Tuesday, August 10, 2004

Last week Kerry took a page from F911 and criticized Bush for spending seven minutes reading to a class (actually Bush was not the one doing the reading). What was Kerry doing at the time? According to a recent interview, he watched the TV coverage from when the second plane hit the WTC until the third plane hit the Pentagon. Where was he watching? In the Capitol.

That's right, he spent 40 minutes watching TV, unable to think, while sitting in the 4th target. Of course, he did not know that it was a target. It was not obvious until the 3rd plane struck that there were more targets than the WTC.

This is why Bush's seven minutes do not trouble me. At that point, all we knew was that terrorists had attacked the WTC. The attacks had already happened. There was nothing he could do about them and the fact that there were more coming had not been communicated yet.

If Bush had jumped up and started giving orders, Kerry and Moore would be denouncing him for reacting without knowledge.

One of the attacks on the Swift Boat Veterans for Truth is the source of their money. Much of it came from a Texas millionaire who has previously donated $3 million to the Republicans including Bush.

I suppose that this is part of the Vast Right-Wing Conspiracy.

But somehow George Soros doesn't qualify as part of the Vast Left-Wing Conspiracy since his roll in funding ads is never mentioned.

Some of the controversy is over what actually happened. Who put in for Kerry to get his first Purple Heart? Kerry has refused to open his service records which leaves a lot open to speculation.

There is a lot of "he said, you said" going on. The major media has chosen to unquestioningly believe whatever Kerry's supporters say.

Here is an example of both sides from Factcheck.

Van O'Dell, a former Navy enlisted man who says he was the gunner on
another Swift Boat, states in his affidavit that he was "a few yards away" from
Kerry's boat on March 13, 1969 when Kerry pulled Rassman from the water.
According to the official medal citations, Kerry's boat was under enemy fire at
the time, and Kerry had been wounded when an enemy mine exploded near his own
boat. O'Dell insists "there was no fire" at the time, adding: "I did not hear
any shots, nor did any hostile fire hit any boats" other than his own,

Others in the ad back up that account. Jack Chenoweth, who was a
Lieutenant (junior grade) commanding PCF-3, said Kerry's boat "fled the
scene" after a mine blast disabled PCF-3, and returned only later "when it was
apparent that there was no return fire." And Larry Thurlow, who says he
commanded a third Swift Boat that day, says "Kerry fled while we stayed to
fight," and returned only later "after no return fire occurred."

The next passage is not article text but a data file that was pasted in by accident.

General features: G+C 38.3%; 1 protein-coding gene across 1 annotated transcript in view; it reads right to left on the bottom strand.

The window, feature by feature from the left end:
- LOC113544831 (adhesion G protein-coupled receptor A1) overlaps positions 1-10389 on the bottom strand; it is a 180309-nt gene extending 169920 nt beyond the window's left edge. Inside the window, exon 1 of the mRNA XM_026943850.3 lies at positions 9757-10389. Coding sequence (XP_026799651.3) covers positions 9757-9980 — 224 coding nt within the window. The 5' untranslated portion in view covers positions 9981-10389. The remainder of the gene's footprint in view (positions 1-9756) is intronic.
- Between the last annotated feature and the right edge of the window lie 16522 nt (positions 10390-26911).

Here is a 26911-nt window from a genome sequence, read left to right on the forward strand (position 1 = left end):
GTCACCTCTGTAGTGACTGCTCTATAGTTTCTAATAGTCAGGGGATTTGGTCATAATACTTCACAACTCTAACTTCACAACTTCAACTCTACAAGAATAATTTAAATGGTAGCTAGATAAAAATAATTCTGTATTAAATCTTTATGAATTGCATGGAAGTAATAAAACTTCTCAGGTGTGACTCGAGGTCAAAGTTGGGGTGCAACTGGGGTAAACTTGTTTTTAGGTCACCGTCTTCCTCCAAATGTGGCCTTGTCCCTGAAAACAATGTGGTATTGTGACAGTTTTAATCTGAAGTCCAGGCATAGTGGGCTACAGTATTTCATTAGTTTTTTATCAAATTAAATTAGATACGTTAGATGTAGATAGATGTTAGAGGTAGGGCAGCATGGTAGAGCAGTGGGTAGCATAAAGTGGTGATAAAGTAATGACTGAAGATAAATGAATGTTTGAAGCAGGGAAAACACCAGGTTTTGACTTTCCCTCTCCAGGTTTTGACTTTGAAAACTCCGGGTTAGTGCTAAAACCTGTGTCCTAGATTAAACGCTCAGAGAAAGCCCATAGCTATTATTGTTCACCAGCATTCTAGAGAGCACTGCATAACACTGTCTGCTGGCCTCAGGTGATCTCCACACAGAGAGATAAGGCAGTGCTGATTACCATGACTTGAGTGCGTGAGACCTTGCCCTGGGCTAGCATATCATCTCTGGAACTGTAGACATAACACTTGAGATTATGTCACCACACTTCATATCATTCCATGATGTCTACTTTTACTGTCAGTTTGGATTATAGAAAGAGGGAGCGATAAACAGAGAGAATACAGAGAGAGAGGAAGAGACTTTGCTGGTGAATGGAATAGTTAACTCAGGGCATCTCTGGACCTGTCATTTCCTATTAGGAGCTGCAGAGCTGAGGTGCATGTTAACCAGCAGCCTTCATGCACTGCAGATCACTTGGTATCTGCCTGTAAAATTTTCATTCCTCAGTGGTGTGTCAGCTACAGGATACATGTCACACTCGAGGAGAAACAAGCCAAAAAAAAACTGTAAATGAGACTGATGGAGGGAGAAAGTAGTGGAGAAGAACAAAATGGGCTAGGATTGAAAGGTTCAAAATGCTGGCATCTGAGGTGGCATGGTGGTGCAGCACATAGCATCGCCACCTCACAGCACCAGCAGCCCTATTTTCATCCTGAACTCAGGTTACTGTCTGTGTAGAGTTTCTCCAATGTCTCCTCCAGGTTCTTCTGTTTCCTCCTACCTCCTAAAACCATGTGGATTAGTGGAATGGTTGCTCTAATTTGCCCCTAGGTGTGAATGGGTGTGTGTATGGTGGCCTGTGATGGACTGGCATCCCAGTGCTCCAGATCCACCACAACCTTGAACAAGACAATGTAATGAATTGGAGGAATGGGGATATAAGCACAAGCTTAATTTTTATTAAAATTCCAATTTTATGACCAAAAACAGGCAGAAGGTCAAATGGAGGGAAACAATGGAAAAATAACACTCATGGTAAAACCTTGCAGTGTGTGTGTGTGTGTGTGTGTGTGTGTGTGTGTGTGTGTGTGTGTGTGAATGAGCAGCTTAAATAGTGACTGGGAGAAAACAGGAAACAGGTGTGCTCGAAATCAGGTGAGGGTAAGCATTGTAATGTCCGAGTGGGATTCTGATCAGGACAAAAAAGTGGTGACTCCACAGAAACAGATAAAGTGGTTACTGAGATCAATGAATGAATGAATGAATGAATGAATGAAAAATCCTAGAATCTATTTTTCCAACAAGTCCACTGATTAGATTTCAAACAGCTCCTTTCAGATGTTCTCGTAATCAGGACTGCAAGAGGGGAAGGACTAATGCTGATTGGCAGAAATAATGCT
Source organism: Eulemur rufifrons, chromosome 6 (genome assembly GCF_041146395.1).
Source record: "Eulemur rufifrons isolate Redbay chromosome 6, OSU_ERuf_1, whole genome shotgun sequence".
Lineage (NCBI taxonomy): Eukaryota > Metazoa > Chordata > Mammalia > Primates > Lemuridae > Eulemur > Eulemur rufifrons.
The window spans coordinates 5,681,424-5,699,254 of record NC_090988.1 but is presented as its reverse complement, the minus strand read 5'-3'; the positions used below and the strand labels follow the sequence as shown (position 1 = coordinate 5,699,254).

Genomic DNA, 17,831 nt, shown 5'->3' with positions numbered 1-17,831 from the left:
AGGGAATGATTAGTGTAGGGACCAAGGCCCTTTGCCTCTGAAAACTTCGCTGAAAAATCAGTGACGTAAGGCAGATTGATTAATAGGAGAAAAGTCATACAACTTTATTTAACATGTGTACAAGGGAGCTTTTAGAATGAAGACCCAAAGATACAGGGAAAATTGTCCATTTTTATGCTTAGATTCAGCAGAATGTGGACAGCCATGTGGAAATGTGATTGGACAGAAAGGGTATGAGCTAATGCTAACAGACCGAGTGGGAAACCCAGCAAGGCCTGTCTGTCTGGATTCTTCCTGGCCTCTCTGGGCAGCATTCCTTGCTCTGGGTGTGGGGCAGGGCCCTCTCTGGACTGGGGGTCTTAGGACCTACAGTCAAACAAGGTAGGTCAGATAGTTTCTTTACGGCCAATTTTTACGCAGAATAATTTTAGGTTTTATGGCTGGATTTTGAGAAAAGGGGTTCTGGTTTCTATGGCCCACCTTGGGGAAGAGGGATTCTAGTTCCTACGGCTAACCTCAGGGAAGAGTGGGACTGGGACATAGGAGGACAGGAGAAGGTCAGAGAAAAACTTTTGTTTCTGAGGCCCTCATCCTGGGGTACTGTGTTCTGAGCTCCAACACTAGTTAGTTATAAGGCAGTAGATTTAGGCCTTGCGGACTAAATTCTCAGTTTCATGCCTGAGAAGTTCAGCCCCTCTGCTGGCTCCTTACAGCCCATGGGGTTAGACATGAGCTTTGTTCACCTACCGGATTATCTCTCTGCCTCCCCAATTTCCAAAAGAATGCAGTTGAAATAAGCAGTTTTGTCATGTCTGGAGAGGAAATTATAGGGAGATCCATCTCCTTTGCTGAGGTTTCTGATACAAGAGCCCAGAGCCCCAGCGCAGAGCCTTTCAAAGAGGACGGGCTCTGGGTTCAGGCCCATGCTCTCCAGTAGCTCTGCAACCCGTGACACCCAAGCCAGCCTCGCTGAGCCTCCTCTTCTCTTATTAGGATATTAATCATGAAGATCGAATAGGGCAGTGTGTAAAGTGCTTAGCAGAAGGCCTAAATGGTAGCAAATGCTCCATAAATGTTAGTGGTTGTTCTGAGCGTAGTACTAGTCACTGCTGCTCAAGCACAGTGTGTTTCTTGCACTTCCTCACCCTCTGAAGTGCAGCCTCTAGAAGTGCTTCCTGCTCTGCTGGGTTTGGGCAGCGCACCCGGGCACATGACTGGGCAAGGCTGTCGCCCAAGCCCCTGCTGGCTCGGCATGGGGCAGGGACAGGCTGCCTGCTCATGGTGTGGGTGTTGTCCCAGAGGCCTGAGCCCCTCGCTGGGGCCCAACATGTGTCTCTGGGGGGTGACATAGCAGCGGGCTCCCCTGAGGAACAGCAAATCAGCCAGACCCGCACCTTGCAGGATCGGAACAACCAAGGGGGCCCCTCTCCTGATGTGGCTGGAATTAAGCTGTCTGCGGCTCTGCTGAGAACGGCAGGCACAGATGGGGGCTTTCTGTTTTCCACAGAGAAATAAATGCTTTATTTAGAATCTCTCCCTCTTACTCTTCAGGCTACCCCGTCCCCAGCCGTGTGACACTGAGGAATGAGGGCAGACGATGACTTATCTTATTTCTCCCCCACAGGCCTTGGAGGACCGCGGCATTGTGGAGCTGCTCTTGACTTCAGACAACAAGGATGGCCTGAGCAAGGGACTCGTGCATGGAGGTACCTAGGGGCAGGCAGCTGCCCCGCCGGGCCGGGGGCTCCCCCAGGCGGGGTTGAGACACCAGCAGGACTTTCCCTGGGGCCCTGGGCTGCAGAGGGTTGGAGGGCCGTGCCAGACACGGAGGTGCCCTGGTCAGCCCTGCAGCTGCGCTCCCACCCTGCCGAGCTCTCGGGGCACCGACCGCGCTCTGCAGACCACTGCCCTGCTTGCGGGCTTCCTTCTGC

None of those in the attack ad by the Swift Boat group actually served on Kerry's boat. And their statements are contrary to the accounts of Kerry and those who served under him.

Jim Rassmann was the Army Special Forces lieutenant whom Kerry plucked from the water. Rassmann has said all along that he was under sniper fire from both banks of the river when Kerry, wounded, helped him aboard. Rassmann is featured in an earlier Kerry ad, in fact, (see script at left) saying "he (Kerry) risked his life to save mine."

On Aug. 10, Rassmann wrote a vivid account of the rescue in the Wall Street Journal that contradicts the Kerry accusers. Rassmann said that after the first explosion that disabled PCF-3:
Rassmann: Machine-gun fire erupted from both banks of the river and a second explosion followed moments later. The second blast blew me off John's swift boat, PCF-94, throwing me into the river. Fearing that the other boats would run me over, I swam to the bottom of the river and stayed there as long as I could hold my breath.
When I surfaced, all the swift boats had left, and I was alone taking fire from both banks. To avoid the incoming fire I repeatedly swam under water as long as I could hold my breath, attempting to make it to the north bank of the river. I thought I would die right there. The odds were against me avoiding the incoming fire and, even if I made it out of the river, I thought I thought I'd be captured and executed. Kerry must have seen me in the water and directed his driver, Del Sandusky, to turn the boat around. Kerry's boat ran up to me in the water, bow on, and I was able to climb up a cargo net to the lip of the deck. But, because I was nearly upside down, I couldn't make it over the edge of the deck. This left me hanging out in the open, a perfect target. John, already wounded by the explosion that threw me off his boat, came out onto the bow, exposing himself to the fire directed at us from the jungle, and pulled me aboard.

This could have been written two ways. As it was presented, it gave the claim from the Swifties then presented the pro-Kerry version as a rebuttal. I could easily switch the two. On the one hand we have a man in the water, diving under to prevent being a target. On the other hand we have a nearby observer. Who is in a better position to see enemy fire?

FactCheck closes with this statement:

At this point, 35 years later and half a world away, we see no way to resolve
which of these versions of reality is closer to the truth.

While this is true, Kerry should at least have to justify himself a little more. After all, his service and his medals are centerpiece of his campaign. He owes it to us to justify them.

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